Stories, updates, insights, and original analysis from The Planetary Society.
Opportunity's poking at Marquette Island; Cassini's catching dancing moons
Since tomorrow's class is going to be on playing with raw images from the rovers and Cassini, I've been playing with recent raw images from the rovers and Cassini! I just thought I'd share a couple of the fun items I've been working with.
Four moons and a ring
Thanks to Mike Malaska for the tip on this one. The image is part of an animation that ends with Rhea transiting Saturn.
Fun Friday photo: Titan and Rhea
Cassini recently captured a series of images documenting Rhea passing behind Titan.
What "phase angle" means
As is probably obvious by now, I love playing with spacecraft image data. I am always looking for excuses to dive into space image archives to unearth images of stuff in space that haven't really been seen by very many people before.
Rhea, Enceladus, Mimas, and Tethys, oh my!
With the last Titan flyby on October 12, Cassini came back to an orbit that's nearly in the equatorial plane, and immediately rewarded us with some fine views of several of the icy moons. Here are a bunch of images of those moons.
Welcome to the Solar System, Makemake
The trans-Neptunian object formerly known as 2005 FY9 now has a name:
Showing off Saturn's moons
There was a press release from the Cassini mission today about a pile of papers (14 of them!) being published in the journal Icarus about Saturn's icy moons. I haven't had time to read more than the overview article yet, but I wanted to come up with a graphic for an overview of Saturn's moons, and I couldn't resist delving into the massive database of Cassini images to produce something new
Mimas, Dione, Rhea
There's been quite a lot of Mars on this page for the last week; it's time to remind ourselves that there are other places besides Mars in the solar system.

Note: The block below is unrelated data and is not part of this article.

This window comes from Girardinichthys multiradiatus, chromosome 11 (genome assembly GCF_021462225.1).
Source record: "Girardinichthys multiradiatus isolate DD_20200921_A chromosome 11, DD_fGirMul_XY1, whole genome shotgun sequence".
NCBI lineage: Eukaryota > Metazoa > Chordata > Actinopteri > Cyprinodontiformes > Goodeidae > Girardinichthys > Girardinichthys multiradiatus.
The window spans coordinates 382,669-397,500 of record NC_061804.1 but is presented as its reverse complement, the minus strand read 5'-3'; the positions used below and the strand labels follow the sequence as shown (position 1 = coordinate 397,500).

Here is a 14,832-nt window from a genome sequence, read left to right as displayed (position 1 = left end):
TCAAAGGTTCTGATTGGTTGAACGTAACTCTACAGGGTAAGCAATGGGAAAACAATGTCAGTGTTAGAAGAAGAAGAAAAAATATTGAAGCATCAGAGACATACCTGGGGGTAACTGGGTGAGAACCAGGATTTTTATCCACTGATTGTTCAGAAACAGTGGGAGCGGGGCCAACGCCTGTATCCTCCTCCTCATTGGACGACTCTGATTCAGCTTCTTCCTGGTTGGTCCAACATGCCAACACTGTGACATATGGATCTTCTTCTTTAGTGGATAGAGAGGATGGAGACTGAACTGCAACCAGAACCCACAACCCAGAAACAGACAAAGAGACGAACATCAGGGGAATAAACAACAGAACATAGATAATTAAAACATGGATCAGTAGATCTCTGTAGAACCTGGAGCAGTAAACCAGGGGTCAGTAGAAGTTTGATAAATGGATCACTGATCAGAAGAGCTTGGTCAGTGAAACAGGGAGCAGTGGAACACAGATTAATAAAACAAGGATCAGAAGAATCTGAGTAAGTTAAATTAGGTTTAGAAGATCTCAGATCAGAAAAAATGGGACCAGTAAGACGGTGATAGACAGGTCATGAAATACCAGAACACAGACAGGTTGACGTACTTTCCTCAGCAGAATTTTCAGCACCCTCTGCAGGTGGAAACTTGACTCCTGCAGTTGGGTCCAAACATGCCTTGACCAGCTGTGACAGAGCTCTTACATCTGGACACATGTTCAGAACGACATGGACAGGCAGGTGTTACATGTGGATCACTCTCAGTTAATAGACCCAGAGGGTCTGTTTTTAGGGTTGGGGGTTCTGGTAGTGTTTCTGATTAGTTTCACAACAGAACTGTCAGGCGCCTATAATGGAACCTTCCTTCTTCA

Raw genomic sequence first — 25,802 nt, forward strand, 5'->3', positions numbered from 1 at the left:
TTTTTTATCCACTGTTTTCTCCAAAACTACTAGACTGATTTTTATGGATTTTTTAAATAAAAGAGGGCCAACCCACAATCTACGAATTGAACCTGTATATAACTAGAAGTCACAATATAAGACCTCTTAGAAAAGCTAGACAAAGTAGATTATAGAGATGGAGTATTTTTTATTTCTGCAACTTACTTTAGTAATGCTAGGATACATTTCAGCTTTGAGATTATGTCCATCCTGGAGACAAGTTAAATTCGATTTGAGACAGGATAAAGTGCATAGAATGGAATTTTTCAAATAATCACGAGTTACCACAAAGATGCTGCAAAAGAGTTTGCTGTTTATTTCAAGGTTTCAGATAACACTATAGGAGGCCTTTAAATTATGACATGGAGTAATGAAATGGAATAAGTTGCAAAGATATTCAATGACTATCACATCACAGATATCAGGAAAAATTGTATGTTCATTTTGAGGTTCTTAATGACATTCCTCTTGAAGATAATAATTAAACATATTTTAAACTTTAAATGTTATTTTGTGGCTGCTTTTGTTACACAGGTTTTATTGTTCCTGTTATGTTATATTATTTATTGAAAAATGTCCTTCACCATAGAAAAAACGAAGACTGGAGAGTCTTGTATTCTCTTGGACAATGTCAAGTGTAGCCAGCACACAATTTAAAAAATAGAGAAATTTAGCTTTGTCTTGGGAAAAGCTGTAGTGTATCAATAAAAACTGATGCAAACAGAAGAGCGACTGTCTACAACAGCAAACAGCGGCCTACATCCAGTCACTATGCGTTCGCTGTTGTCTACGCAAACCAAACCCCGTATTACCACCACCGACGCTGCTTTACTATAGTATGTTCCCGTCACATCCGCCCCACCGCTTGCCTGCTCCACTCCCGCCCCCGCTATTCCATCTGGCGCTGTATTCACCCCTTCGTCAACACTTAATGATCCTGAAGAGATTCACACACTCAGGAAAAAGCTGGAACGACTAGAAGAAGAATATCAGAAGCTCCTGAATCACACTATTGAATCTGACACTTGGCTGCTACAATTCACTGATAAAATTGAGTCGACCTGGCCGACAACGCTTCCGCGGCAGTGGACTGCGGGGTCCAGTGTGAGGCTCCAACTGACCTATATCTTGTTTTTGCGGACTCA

LPSC: Tuesday: Volcanism and tectonism on Saturn's satellites
I received this report on the Tuesday afternoon special session on volcanism and tectonism on Saturn's satellites from Anne Verbiscer, an astronomer from the University of Virginia who I first met at the Division of Planetary Sciences meeting in 2005.
Many, many views of Saturn's moons
Another thing I've been trying to catch up on is the daily imaging activities of Cassini, but that, too, has been tough because Cassini has been taking so dang many pictures!
Animation from Cassini's approach to Dione
The images from Cassini's Dione encounter yesterday have started coming back, and there is a really cool set of 16 pictures of Dione and Rhea.
Cassini tour page revised
Cassini mission planner Dave Seal just gave me the latest reference trajectory for Cassini, so I've gone through and updated the flyby altitudes on the Cassini tour page.
A couple of pics from Cassini at periapsis
Cassini's been in orbit around Saturn for almost exactly a year now, and the mission seems pretty much to have dropped off of the public radar screen. But there's still three years to go on the primary mission, and lots left to do, and I for one am not at all bored.